Biology/Optometry, Bachelor of Science/Doctor of Optometry
Graduate in seven years with a B.S. degree in biology from St. John’s and an O.D. degree from the SUNY College of Optometry. Accepted students attend St. John’s for their first three years, majoring in biology. Upon successfully completing the first year of study at SUNY Optometry, you are awarded a B.S. in biology from St. John’s, followed by the O.D. degree when you complete your full studies at the SUNY College of Optometry.
If you're interested in being a doctor or another health-related career, we have good news. The health-care industry is America's largest source of jobs — and opportunities continue to grow. In fact, health-related fields are expected to generate 3 million new jobs over the next six years.
To prepare for these opportunities, discover the advantages of the Pre-Health Advisory Programs at St. John’s University. Whether you want to be a doctor, nurse or other health-care professional, you’ll need to attend a respected graduate school. Medical and other professional schools search your college records to see if you’ve taken the courses, had the experiences and shown the commitment for advanced study in a health-related field.
Students in the Pre-Health Advisory Programs at St. John's gain the knowledge, skills and confidence needed for success. One reason is the high quality of a St. John's education — more than 100 undergraduate programs in the arts, sciences, business, education, pharmacy and allied health. These programs — especially in biology and chemistry — offer the intellectual foundation for advanced study in health-related fields. Another reason is the high quality of our pre-health advisors, who know the courses, experiences and activities you need for admission to medical and other health-related graduate schools.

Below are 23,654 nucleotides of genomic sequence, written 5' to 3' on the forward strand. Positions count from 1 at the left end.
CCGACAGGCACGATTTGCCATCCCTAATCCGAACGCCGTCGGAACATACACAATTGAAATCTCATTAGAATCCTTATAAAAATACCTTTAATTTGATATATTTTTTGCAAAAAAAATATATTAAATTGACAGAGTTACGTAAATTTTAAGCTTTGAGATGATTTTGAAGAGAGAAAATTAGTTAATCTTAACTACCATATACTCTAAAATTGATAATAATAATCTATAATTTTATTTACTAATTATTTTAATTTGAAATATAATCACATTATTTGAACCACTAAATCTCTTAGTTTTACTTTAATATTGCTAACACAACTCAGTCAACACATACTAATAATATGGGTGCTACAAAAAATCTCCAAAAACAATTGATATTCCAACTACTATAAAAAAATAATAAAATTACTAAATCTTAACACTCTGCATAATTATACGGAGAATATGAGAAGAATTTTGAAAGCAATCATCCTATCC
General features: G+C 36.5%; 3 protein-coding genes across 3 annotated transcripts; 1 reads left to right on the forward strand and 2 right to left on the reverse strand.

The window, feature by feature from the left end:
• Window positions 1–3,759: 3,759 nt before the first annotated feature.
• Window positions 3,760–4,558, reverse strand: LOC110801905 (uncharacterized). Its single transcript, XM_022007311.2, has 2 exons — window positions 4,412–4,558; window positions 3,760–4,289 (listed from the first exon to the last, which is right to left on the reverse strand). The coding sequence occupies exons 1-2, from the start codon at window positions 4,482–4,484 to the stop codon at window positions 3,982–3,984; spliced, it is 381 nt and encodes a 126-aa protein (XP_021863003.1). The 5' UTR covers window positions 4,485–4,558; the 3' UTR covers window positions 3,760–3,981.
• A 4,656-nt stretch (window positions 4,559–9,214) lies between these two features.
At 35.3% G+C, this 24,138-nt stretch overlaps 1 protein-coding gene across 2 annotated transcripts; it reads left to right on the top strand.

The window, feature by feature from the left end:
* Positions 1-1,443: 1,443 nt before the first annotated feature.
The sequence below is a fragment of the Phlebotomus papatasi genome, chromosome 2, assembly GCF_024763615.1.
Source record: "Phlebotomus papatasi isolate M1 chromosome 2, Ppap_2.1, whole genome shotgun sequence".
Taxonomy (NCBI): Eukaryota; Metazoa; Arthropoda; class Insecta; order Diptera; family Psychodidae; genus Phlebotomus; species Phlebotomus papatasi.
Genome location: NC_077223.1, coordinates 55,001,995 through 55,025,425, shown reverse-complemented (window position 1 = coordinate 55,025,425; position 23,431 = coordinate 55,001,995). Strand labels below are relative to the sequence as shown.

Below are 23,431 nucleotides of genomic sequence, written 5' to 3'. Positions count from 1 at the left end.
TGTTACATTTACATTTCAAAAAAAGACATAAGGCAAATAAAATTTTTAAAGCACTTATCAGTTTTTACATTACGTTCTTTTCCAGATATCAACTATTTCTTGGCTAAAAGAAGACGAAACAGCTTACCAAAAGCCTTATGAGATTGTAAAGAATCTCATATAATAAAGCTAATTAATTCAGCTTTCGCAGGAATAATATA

All students in our Pre-Health Advisory Programs enjoy support from a personal advisor who reviews each student's program of study, academic progress and activities each semester. Advisors also help students choose internships and volunteer experiences along with preparing for the Medical College Admission Test.
In addition, St. John's offers special, dual degree programs combining an undergraduate degree at the University with a medical degree in a specialized area of study.
The Pre-Health Professions Advisory Committee (PHPAC) is organized to guide St. John's University students wishing to enter any of the healing professions except Pharmacy, Medical Technology and Physician Assistant. When you register with the Committee you will receive an advisor experienced in guiding students through the sometimes complex process of gaining admission to a health profession graduate school. You can register for the Pre-Health Advisory Programs at St. John’s by following these convenient steps:
- Go to www.stjohns.edu/academics/undergraduate/liberalarts/departments/biology/media/3/f5097c222b7147a48ef1d5e8731a9f6b.pdf, fill out the forms (2 pages) and print them
- Write a clear autobiography, as indicated on the first page of the registration form.
- Call Assistant Dean Gregory Gades at (718) 990-1631 and make an appointment to bring the completed registration materials to the Committee.
Registrations are not accepted by mail.
Students in the Pre-Health Advisory Programs also are invited to apply for the Watson Premedical Honor Society at St. John’s. The Society provides extra opportunities to increase your knowledge and deepen your experiences in preparation for the health professions. Follow these steps to apply: